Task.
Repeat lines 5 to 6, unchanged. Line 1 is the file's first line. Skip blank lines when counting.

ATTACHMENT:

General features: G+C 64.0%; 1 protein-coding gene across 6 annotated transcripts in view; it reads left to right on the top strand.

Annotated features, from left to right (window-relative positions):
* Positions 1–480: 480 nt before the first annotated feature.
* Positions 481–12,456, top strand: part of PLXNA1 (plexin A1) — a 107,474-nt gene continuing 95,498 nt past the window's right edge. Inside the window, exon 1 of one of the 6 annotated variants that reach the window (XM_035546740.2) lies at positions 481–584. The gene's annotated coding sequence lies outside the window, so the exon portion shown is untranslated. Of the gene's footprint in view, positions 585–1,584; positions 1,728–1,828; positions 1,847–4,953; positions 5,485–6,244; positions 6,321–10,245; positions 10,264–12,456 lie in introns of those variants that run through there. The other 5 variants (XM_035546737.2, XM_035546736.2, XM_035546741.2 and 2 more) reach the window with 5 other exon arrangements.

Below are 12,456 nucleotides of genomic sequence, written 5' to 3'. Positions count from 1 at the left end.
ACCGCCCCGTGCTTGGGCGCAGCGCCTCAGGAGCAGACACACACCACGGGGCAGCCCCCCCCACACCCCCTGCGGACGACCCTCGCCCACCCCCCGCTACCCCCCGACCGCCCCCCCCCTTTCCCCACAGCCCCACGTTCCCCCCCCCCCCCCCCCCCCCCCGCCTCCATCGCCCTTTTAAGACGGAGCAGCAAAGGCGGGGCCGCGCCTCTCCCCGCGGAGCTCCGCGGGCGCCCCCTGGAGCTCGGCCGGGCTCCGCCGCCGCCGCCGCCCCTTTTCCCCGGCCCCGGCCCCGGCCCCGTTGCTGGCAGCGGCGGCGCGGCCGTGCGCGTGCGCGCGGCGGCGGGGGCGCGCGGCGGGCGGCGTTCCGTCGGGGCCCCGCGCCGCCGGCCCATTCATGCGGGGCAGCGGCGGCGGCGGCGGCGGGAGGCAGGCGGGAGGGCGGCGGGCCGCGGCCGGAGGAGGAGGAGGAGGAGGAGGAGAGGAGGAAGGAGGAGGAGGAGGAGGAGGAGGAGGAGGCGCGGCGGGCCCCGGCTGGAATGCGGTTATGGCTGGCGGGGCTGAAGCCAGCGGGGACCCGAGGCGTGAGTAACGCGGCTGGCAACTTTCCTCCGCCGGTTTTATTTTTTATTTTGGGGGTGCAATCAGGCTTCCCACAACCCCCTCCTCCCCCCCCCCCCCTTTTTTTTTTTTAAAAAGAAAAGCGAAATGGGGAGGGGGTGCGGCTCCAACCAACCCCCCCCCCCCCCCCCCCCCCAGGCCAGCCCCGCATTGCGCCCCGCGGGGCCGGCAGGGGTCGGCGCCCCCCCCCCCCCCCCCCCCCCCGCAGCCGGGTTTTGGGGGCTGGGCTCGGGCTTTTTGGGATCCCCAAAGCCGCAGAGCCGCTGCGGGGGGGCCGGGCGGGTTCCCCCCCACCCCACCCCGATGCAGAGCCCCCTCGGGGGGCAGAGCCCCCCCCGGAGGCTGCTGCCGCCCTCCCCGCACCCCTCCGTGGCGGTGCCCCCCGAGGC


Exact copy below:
Below are 12,456 nucleotides of genomic sequence, written 5' to 3'. Positions count from 1 at the left end.
ACCGCCCCGTGCTTGGGCGCAGCGCCTCAGGAGCAGACACACACCACGGGGCAGCCCCCCCCACACCCCCTGCGGACGACCCTCGCCCACCCCCCGCTACCCCCCGACCGCCCCCCCCCTTTCCCCACAGCCCCACGTTCCCCCCCCCCCCCCCCCCCCCCCGCCTCCATCGCCCTTTTAAGACGGAGCAGCAAAGGCGGGGCCGCGCCTCTCCCCGCGGAGCTCCGCGGGCGCCCCCTGGAGCTCGGCCGGGCTCCGCCGCCGCCGCCGCCCCTTTTCCCCGGCCCCGGCCCCGGCCCCGTTGCTGGCAGCGGCGGCGCGGCCGTGCGCGTGCGCGCGGCGGCGGGGGCGCGCGGCGGGCGGCGTTCCGTCGGGGCCCCGCGCCGCCGGCCCATTCATGCGGGGCAGCGGCGGCGGCGGCGGCGGGAGGCAGGCGGGAGGGCGGCGGGCCGCGGCCGGAGGAGGAGGAGGAGGAGGAGGAGAGGAGGAAGGAGGAGGAGGAGGAGGAGGAGGAGGAGGCGCGGCGGGCCCCGGCTGGAATGCGGTTATGGCTGGCGGGGCTGAAGCCAGCGGGGACCCGAGGCGTGAGTAACGCGGCTGGCAACTTTCCTCCGCCGGTTTTATTTTTTATTTTGGGGGTGCAATCAGGCTTCCCACAACCCCCTCCTCCCCCCCCCCCCCTTTTTTTTTTTTAAAAAGAAAAGCGAAATGGGGAGGGGGTGCGGCTCCAACCAACCCCCCCCCCCCCCCCCCCCCCAGGCCAGCCCCGCATTGCGCCCCGCGGGGCCGGCAGGGGTCGGCGCCCCCCCCCCCCCCCCCCCCCCCGCAGCCGGGTTTTGGGGGCTGGGCTCGGGCTTTTTGGGATCCCCAAAGCCGCAGAGCCGCTGCGGGGGGGCCGGGCGGGTTCCCCCCCACCCCACCCCGATGCAGAGCCCCCTCGGGGGGCAGAGCCCCCCCCGGAGGCTGCTGCCGCCCTCCCCGCACCCCTCCGTGGCGGTGCCCCCCGAGGC